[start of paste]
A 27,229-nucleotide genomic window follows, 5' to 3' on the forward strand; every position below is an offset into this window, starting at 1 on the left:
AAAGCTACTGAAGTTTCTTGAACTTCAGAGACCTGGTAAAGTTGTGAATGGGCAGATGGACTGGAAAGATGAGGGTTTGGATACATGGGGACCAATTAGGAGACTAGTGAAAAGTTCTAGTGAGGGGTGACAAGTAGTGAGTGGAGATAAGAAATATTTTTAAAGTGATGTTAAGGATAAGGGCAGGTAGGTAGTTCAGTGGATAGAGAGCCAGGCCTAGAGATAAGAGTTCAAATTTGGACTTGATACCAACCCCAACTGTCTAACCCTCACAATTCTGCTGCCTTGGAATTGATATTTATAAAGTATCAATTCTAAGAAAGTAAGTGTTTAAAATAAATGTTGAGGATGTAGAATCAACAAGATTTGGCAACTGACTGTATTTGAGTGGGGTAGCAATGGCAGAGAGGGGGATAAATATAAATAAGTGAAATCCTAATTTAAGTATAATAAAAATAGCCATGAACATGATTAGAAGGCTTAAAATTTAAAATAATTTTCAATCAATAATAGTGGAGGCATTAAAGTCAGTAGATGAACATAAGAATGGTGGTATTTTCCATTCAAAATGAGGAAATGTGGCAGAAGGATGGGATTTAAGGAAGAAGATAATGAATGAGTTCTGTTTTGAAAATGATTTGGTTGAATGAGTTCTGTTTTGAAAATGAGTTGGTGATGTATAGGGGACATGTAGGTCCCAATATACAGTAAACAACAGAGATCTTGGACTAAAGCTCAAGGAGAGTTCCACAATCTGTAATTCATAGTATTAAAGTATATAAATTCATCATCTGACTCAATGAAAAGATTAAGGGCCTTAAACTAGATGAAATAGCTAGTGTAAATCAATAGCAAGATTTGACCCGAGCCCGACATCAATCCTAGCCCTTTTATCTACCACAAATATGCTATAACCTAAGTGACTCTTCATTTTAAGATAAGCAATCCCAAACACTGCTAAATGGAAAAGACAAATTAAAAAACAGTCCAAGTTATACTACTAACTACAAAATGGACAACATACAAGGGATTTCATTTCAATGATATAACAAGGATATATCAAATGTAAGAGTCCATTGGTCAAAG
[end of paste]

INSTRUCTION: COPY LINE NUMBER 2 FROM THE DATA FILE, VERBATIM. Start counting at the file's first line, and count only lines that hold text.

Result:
AAAGCTACTGAAGTTTCTTGAACTTCAGAGACCTGGTAAAGTTGTGAATGGGCAGATGGACTGGAAAGATGAGGGTTTGGATACATGGGGACCAATTAGGAGACTAGTGAAAAGTTCTAGTGAGGGGTGACAAGTAGTGAGTGGAGATAAGAAATATTTTTAAAGTGATGTTAAGGATAAGGGCAGGTAGGTAGTTCAGTGGATAGAGAGCCAGGCCTAGAGATAAGAGTTCAAATTTGGACTTGATACCAACCCCAACTGTCTAACCCTCACAATTCTGCTGCCTTGGAATTGATATTTATAAAGTATCAATTCTAAGAAAGTAAGTGTTTAAAATAAATGTTGAGGATGTAGAATCAACAAGATTTGGCAACTGACTGTATTTGAGTGGGGTAGCAATGGCAGAGAGGGGGATAAATATAAATAAGTGAAATCCTAATTTAAGTATAATAAAAATAGCCATGAACATGATTAGAAGGCTTAAAATTTAAAATAATTTTCAATCAATAATAGTGGAGGCATTAAAGTCAGTAGATGAACATAAGAATGGTGGTATTTTCCATTCAAAATGAGGAAATGTGGCAGAAGGATGGGATTTAAGGAAGAAGATAATGAATGAGTTCTGTTTTGAAAATGATTTGGTTGAATGAGTTCTGTTTTGAAAATGAGTTGGTGATGTATAGGGGACATGTAGGTCCCAATATACAGTAAACAACAGAGATCTTGGACTAAAGCTCAAGGAGAGTTCCACAATCTGTAATTCATAGTATTAAAGTATATAAATTCATCATCTGACTCAATGAAAAGATTAAGGGCCTTAAACTAGATGAAATAGCTAGTGTAAATCAATAGCAAGATTTGACCCGAGCCCGACATCAATCCTAGCCCTTTTATCTACCACAAATATGCTATAACCTAAGTGACTCTTCATTTTAAGATAAGCAATCCCAAACACTGCTAAATGGAAAAGACAAATTAAAAAACAGTCCAAGTTATACTACTAACTACAAAATGGACAACATACAAGGGATTTCATTTCAATGATATAACAAGGATATATCAAATGTAAGAGTCCATTGGTCAAAG